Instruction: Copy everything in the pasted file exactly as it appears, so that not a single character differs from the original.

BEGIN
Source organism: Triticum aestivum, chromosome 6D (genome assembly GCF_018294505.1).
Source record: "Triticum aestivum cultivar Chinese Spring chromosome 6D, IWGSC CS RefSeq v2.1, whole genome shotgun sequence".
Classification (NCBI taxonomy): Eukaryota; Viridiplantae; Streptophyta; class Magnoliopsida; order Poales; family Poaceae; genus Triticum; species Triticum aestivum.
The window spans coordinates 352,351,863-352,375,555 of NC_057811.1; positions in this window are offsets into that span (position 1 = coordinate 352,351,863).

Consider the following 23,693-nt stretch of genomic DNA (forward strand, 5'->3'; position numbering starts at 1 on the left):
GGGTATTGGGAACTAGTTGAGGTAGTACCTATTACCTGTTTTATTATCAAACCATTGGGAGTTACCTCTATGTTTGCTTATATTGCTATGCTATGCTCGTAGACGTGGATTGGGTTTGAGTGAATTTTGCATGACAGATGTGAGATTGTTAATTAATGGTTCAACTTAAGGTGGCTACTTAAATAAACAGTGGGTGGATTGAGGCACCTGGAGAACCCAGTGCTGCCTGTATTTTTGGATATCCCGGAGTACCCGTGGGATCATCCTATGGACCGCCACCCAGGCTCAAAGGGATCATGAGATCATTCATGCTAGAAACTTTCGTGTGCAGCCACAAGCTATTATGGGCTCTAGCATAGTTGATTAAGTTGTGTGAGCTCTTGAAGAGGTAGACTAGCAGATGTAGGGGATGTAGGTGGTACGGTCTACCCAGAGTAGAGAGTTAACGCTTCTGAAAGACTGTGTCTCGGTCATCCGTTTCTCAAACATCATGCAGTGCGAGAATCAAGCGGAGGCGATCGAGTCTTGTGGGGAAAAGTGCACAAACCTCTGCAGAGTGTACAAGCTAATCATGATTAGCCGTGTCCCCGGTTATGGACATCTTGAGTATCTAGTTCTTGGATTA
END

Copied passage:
Source organism: Triticum aestivum, chromosome 6D (genome assembly GCF_018294505.1).
Source record: "Triticum aestivum cultivar Chinese Spring chromosome 6D, IWGSC CS RefSeq v2.1, whole genome shotgun sequence".
Classification (NCBI taxonomy): Eukaryota; Viridiplantae; Streptophyta; class Magnoliopsida; order Poales; family Poaceae; genus Triticum; species Triticum aestivum.
The window spans coordinates 352,351,863-352,375,555 of NC_057811.1; positions in this window are offsets into that span (position 1 = coordinate 352,351,863).

Consider the following 23,693-nt stretch of genomic DNA (forward strand, 5'->3'; position numbering starts at 1 on the left):
GGGTATTGGGAACTAGTTGAGGTAGTACCTATTACCTGTTTTATTATCAAACCATTGGGAGTTACCTCTATGTTTGCTTATATTGCTATGCTATGCTCGTAGACGTGGATTGGGTTTGAGTGAATTTTGCATGACAGATGTGAGATTGTTAATTAATGGTTCAACTTAAGGTGGCTACTTAAATAAACAGTGGGTGGATTGAGGCACCTGGAGAACCCAGTGCTGCCTGTATTTTTGGATATCCCGGAGTACCCGTGGGATCATCCTATGGACCGCCACCCAGGCTCAAAGGGATCATGAGATCATTCATGCTAGAAACTTTCGTGTGCAGCCACAAGCTATTATGGGCTCTAGCATAGTTGATTAAGTTGTGTGAGCTCTTGAAGAGGTAGACTAGCAGATGTAGGGGATGTAGGTGGTACGGTCTACCCAGAGTAGAGAGTTAACGCTTCTGAAAGACTGTGTCTCGGTCATCCGTTTCTCAAACATCATGCAGTGCGAGAATCAAGCGGAGGCGATCGAGTCTTGTGGGGAAAAGTGCACAAACCTCTGCAGAGTGTACAAGCTAATCATGATTAGCCGTGTCCCCGGTTATGGACATCTTGAGTATCTAGTTCTTGGATTA